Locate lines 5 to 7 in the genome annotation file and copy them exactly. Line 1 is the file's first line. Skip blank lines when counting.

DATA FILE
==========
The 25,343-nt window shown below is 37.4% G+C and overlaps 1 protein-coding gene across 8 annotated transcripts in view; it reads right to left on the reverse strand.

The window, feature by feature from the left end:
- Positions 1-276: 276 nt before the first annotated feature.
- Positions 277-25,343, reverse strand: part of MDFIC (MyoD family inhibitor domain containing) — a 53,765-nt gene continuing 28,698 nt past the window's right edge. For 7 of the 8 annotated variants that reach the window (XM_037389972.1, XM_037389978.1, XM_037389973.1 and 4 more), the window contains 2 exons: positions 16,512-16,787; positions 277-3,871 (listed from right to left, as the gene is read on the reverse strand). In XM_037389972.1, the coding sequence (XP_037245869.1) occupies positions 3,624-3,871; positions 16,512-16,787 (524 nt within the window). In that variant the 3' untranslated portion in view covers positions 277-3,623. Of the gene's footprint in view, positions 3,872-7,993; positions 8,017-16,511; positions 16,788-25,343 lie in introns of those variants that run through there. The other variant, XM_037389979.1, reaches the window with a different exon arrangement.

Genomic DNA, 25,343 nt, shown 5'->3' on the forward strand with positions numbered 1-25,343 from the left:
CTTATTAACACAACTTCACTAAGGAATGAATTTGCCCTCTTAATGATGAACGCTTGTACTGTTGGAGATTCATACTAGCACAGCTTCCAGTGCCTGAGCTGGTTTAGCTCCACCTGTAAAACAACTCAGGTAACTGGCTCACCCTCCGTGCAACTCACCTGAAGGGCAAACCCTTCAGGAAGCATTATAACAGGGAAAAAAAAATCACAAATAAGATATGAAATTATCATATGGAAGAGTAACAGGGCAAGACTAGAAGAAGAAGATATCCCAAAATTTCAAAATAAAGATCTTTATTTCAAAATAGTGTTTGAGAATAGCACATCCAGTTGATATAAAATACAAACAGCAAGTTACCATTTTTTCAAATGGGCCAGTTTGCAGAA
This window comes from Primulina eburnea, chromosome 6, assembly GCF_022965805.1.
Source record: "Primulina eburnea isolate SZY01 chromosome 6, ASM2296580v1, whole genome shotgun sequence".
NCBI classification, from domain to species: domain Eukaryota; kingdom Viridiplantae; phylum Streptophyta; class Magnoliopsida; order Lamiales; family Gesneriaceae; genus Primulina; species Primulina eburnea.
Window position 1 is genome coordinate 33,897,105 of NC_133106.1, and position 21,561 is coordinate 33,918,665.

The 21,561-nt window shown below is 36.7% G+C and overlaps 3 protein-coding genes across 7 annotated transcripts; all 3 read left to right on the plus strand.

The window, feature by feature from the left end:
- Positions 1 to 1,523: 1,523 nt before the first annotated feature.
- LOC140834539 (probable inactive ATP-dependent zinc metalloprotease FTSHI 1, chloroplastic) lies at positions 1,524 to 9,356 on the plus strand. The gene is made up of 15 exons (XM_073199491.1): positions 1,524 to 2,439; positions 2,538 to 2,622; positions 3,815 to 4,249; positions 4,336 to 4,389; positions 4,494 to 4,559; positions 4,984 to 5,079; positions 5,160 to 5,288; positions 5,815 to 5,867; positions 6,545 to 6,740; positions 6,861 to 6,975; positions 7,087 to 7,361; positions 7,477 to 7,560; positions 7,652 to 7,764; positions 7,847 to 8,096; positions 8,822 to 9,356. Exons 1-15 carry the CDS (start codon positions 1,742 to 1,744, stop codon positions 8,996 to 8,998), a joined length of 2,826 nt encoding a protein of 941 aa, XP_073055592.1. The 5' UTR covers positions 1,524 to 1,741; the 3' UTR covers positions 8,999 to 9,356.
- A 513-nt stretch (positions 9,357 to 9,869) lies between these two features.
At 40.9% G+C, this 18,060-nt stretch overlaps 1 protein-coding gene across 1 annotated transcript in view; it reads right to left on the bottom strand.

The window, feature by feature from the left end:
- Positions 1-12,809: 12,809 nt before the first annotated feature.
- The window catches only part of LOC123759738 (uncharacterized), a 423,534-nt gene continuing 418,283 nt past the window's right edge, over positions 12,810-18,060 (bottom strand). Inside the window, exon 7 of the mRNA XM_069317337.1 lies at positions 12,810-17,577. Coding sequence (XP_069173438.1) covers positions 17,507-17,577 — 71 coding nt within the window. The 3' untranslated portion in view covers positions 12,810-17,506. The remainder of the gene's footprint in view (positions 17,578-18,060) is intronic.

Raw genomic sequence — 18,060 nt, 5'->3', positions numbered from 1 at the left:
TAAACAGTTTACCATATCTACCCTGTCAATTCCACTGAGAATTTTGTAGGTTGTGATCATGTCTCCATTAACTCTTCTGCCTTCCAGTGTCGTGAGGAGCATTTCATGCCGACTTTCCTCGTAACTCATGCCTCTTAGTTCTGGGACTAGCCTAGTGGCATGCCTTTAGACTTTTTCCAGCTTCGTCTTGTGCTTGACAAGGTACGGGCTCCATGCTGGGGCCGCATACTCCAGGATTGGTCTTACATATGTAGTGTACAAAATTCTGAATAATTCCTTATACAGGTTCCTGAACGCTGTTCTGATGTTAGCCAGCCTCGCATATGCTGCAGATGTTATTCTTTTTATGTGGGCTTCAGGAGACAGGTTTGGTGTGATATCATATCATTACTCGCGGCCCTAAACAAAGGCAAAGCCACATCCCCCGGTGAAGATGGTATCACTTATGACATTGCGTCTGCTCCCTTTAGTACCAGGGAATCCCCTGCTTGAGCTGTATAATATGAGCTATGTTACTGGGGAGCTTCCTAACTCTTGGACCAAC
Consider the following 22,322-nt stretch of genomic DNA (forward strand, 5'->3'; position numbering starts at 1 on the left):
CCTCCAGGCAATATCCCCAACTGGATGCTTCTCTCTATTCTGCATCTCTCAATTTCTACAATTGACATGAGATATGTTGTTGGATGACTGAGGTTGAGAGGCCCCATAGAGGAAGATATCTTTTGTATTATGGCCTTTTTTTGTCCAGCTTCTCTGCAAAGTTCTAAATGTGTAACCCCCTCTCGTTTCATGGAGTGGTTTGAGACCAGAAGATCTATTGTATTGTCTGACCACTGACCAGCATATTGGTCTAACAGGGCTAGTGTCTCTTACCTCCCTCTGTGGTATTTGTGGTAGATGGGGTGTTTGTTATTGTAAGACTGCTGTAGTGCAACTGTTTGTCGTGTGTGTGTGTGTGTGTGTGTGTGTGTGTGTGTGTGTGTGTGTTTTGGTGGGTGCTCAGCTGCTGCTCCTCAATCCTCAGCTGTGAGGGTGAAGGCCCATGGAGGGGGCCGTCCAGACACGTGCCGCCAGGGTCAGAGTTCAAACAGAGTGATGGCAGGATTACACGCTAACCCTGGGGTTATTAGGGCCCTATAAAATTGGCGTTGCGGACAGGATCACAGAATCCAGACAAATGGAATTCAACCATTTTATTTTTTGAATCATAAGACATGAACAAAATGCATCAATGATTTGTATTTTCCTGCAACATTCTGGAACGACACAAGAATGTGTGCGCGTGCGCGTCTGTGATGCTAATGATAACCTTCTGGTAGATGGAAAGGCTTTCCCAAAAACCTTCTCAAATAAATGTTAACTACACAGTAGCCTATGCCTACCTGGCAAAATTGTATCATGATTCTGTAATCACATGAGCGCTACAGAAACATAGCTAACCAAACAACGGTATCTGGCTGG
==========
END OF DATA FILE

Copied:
Genomic DNA, 25,343 nt, shown 5'->3' on the forward strand with positions numbered 1-25,343 from the left:
CTTATTAACACAACTTCACTAAGGAATGAATTTGCCCTCTTAATGATGAACGCTTGTACTGTTGGAGATTCATACTAGCACAGCTTCCAGTGCCTGAGCTGGTTTAGCTCCACCTGTAAAACAACTCAGGTAACTGGCTCACCCTCCGTGCAACTCACCTGAAGGGCAAACCCTTCAGGAAGCATTATAACAGGGAAAAAAAAATCACAAATAAGATATGAAATTATCATATGGAAGAGTAACAGGGCAAGACTAGAAGAAGAAGATATCCCAAAATTTCAAAATAAAGATCTTTATTTCAAAATAGTGTTTGAGAATAGCACATCCAGTTGATATAAAATACAAACAGCAAGTTACCATTTTTTCAAATGGGCCAGTTTGCAGAA
This window comes from Primulina eburnea, chromosome 6, assembly GCF_022965805.1.